My recollection was that the best days were when Walter Williams had Thomas Sowell on.
He had Sowell on every single time he subbed I believe....and yes, it was great, but it was the same show. I mean, I always listened...
...I believe you will see I made allowances for that possibility in my post.....
No, the PC term would be "undocumented transaction" so we should be able to make all the undocumented transactions we wanted and the government should give us free perks for doing so.
I have the same reaction to Michael Medved (whom I agree with only part of the time). His speech patterns are irritating.
Americans are being eaten away at by a trillion tiny little bites. The huge excise taxes on transactions and gasoline all add up. You can easily see the result of this in the cost of everyday items.
Here in China, I bought a bag of 25 tomatoes from the local grocery store. It cost me 6.9 yuan ($us 1.09)
I do not know what the cost of tomatoes is in the USA, but I do believe that it is much more expensive.
All these little taxes all add up, and makes living a very expensive thing indeed. It is because of these taxes that fresh foods are more expensive than canned foods.
But, taxes aren’t the only problem. part of it is corporate greed, and government compliance in the enforcement of corporate monopolies.
Look at Viagra. In the USA, you have to go to a doctor to get a prescription to get it. Then pay between $us 10 to $us 20 per pill depending on whether it is generic or not.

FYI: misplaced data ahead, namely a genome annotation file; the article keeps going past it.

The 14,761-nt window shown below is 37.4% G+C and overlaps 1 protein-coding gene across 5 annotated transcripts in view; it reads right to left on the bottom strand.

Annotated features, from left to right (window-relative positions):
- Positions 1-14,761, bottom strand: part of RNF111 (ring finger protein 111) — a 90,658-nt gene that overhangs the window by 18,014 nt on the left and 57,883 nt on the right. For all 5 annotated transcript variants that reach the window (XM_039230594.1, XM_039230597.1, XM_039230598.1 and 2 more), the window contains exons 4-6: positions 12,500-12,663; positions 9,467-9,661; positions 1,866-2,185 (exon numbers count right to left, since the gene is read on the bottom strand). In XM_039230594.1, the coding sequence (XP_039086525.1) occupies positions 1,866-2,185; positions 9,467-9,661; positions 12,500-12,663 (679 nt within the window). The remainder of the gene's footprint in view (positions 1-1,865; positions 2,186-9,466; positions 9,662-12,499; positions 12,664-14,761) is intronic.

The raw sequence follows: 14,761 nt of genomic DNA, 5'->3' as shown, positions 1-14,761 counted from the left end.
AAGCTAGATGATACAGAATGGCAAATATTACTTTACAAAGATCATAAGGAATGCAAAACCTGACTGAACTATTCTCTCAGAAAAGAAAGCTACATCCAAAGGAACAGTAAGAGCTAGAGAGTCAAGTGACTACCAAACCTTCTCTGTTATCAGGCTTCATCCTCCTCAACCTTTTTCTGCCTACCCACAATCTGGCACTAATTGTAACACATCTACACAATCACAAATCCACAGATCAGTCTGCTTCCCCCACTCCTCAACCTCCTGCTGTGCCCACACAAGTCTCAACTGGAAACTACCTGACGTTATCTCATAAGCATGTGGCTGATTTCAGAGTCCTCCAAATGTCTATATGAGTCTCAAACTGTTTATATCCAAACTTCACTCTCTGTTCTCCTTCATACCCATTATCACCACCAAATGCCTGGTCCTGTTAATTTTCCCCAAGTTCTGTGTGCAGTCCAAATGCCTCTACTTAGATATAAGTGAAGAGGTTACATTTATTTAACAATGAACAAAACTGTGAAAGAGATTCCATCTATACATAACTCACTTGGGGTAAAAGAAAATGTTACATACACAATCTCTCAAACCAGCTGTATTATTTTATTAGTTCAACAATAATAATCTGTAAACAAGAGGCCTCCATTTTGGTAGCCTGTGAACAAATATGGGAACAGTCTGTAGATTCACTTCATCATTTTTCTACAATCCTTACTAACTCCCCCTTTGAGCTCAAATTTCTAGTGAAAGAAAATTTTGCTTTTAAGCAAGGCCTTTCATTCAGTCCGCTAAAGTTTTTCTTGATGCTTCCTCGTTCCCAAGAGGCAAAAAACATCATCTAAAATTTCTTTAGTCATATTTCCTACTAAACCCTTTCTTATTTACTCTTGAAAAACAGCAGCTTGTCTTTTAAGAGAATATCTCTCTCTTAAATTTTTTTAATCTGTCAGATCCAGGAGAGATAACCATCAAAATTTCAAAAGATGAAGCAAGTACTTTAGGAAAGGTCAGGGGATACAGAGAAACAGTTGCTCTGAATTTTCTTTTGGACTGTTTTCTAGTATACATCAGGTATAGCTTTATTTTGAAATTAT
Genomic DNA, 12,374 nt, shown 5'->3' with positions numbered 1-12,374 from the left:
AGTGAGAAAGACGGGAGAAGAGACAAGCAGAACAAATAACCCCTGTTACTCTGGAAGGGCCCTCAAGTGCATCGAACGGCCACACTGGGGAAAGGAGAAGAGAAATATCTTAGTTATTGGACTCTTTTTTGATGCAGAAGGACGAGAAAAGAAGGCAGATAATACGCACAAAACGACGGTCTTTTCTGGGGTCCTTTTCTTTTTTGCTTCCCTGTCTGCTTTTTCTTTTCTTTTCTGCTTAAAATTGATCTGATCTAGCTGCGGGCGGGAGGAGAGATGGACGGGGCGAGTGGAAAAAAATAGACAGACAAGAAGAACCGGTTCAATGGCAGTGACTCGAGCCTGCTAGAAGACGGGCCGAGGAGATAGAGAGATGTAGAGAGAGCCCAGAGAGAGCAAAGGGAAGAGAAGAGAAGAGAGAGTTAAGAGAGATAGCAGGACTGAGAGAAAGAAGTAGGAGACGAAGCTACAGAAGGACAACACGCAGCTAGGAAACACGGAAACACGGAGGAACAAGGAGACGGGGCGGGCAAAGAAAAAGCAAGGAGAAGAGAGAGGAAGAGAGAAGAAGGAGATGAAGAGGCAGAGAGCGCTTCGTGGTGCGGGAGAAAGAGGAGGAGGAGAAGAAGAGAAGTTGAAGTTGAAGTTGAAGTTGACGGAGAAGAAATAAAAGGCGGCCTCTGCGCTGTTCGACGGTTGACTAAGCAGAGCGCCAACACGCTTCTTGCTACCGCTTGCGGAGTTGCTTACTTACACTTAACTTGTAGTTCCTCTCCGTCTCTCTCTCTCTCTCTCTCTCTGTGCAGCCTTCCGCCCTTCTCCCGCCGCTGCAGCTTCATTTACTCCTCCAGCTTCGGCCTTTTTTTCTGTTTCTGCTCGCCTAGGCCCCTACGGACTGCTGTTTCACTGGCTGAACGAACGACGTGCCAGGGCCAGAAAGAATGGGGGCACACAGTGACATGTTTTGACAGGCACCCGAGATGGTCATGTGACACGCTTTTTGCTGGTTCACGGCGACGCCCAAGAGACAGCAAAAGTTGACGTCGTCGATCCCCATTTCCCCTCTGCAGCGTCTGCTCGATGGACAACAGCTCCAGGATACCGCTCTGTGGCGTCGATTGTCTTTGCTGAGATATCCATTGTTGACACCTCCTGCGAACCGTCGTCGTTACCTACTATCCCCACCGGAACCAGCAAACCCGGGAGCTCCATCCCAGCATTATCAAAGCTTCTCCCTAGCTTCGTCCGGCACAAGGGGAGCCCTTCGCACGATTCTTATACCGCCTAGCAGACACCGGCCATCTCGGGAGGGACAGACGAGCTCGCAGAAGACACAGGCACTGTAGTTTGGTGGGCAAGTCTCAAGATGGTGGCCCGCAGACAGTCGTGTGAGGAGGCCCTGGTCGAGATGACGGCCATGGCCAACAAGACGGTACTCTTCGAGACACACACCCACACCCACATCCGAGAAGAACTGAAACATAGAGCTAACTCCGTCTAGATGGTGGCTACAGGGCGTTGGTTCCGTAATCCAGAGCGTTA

In China, as in most of the rest of the world, you buy it over the counter. Not just in pharmacies, but also in places like supermarkets, restaurants, and 7-11s. It cost $us 0.02 per pill to make, and you can buy them here in China very Cheaply for off-brand versions. Often on the order of $us 0.50 pill.
Americans have become slaves. Instead of being chained to Roman overloads, Americans are chained by the links of taxes and an ever spiraling out of control debt.
That's more easy to say than to verify.
True, federal debt's soaring, but private debt's been falling for years. Likewise, even while we've been having increased tax rates the actual revenue's been falling. I paid far more in taxes eight years ago and was able to create wondrous new wealth. These days I pay virtually no taxes and have to settle for simply living well amid hostility.
The problem I'm seeing now is divisiveness; America has turned on itself.
To further illustrate the leftist perception of reality: if someone were to propose cutting the tax in half, not only would leftists would say that the government couldn't afford it, but if sales of the goods in question were to go up tenfold the Democrats wouldn't see that cutting the tax rate had actually increased revenue 400%, but would instead see that the tax cut had cost ten times as much as predicted.